WCBS 880 spoke with Canada MP Marc Garneau (Liberal, Westmount-Ville-Marie), who was also in the building when the shots were fired.

"This is not a place where you expect somebody to storm the place and start firing at everybody so it was quite traumatic for some people," he said.

Interview With Canadian MP Marc Garneau In Ottawa

Meanwhile here at home, New Yorkers can expect to see a more visible show of force from the NYPD.

The NYPD said it is paying "special attention" to certain locations within NYC that may be associated with the Canadian government-- including the Canadian Consulate across from 30 Rock and Radio City Music Hall. That attention includes heavily armed and armored "Hercules" teams. The NYPD said they're taking the steps as a "precautionary measure."

The FBI said in a statement there was "no specific reporting indicating a threat to the United States" related to the incident. "We stand ready to assist our Canadian partners as they deal with the ongoing situation in their capital," the agency said.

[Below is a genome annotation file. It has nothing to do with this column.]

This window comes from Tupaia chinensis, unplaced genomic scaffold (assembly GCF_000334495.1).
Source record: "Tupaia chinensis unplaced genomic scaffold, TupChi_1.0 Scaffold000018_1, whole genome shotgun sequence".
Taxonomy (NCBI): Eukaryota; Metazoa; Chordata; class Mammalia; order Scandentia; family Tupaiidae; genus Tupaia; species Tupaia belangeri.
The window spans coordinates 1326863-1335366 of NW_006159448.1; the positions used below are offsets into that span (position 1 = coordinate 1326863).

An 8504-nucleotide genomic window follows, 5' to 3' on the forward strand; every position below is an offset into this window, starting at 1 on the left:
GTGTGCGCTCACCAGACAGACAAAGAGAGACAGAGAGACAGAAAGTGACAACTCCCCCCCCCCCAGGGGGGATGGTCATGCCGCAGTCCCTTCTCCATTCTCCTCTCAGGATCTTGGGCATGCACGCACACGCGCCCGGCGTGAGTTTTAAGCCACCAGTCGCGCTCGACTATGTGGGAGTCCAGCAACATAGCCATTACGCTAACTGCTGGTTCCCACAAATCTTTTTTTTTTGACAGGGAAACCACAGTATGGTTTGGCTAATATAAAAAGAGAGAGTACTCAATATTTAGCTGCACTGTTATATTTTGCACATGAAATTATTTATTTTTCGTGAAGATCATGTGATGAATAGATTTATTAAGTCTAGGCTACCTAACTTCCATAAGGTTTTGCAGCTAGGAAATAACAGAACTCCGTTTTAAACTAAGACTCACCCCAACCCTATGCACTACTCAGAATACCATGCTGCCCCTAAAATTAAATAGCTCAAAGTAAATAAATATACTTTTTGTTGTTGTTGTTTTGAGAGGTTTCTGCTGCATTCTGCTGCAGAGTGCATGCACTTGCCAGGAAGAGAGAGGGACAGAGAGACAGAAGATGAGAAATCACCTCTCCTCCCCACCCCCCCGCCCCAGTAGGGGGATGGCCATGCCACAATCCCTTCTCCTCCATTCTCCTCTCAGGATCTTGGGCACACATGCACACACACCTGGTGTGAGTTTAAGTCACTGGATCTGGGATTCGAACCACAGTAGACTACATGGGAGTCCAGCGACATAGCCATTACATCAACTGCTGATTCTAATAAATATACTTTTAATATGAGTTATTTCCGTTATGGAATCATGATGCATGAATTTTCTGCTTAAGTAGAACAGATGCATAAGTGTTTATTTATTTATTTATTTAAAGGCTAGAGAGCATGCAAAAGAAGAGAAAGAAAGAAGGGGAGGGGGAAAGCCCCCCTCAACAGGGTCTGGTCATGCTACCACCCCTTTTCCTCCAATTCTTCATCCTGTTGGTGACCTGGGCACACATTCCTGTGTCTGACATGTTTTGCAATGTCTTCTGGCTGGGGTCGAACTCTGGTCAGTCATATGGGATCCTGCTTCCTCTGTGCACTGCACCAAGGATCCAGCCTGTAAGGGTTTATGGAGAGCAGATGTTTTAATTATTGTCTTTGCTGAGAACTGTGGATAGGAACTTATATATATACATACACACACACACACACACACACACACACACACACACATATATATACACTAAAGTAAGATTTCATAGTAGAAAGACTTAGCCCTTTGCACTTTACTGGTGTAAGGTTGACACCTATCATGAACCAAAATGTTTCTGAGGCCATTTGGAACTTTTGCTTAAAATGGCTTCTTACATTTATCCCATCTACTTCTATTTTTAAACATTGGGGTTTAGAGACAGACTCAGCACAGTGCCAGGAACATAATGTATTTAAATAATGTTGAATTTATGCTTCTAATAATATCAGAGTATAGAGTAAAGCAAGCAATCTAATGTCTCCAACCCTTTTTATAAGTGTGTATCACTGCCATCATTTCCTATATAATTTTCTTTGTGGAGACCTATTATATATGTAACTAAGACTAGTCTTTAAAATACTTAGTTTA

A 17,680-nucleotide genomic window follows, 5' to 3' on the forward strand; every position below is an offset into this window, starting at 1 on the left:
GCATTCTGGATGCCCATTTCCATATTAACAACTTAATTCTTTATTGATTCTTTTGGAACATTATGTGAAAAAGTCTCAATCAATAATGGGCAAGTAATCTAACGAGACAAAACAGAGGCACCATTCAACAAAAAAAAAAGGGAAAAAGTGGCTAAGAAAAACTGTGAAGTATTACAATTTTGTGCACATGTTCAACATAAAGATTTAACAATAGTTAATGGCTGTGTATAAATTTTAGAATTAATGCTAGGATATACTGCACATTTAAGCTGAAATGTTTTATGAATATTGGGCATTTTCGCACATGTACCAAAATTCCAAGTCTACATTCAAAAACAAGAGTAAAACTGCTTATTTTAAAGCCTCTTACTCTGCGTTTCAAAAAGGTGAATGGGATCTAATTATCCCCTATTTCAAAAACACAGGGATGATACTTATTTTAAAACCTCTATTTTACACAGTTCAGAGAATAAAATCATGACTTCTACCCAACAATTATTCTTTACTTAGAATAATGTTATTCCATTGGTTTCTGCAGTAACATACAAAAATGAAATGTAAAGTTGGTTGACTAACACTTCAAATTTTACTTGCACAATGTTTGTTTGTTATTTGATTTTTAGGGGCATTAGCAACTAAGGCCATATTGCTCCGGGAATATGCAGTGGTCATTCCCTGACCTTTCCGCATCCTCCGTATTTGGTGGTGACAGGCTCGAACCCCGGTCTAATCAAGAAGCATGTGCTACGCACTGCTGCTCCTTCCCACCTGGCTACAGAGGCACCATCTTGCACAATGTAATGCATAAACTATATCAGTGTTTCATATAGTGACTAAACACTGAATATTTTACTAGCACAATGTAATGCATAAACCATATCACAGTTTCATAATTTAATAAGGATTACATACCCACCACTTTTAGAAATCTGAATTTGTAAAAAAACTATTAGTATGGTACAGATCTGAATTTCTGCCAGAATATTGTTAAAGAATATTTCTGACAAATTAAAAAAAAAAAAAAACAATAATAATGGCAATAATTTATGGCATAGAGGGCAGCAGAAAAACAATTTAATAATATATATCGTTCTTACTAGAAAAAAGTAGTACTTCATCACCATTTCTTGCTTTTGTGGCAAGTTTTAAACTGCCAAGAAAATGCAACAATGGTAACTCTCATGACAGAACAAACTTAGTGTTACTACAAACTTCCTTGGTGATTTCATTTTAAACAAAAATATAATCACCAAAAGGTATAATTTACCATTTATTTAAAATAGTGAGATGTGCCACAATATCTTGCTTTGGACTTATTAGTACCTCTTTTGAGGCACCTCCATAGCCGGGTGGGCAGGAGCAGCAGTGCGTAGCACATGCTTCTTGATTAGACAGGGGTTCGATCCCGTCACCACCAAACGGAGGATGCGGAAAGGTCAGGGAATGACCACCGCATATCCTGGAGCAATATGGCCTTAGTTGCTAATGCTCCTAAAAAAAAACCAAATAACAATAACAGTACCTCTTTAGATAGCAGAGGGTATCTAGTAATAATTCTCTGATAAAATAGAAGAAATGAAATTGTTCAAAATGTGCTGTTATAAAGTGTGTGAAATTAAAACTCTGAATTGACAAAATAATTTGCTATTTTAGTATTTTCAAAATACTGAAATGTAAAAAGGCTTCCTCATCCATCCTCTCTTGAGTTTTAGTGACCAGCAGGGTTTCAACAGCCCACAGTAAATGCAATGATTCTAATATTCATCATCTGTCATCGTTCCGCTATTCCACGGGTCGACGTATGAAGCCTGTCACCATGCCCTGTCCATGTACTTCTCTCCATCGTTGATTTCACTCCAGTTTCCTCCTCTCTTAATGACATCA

Rows of news vans and the NYPD "Hercules team" with helmets, vests, automatic rifles and a German Shepard could be seen outside the consulate Wednesday, WCBS 880's Alex Silverman reported.

NYPD Steps Up Security At Locations With Ties To Canadian Government

The attack in Canada came two days after a recent convert to Islam killed one Canadian soldier and injured another in a hit-and-run before being shot to death by police. The killer had been on the radar of federal investigators, who feared he had jihadist ambitions and seized his passport when he tried to travel to Turkey.

Canadian Prime Minster Stephen Harper said late Wednesday that two incidents amounted to grim reminders that Canada is not immune to terrorism.

``But let there be no misunderstanding, we will not be intimidated. Canada will never be intimidated,'' Prime Minister Stephen Harper said in a televised address to the nation.

Harper said the two attacks will strengthen Canada's resolve to work to keep Canada safe and work with allies around the world to fight terrorist organizations.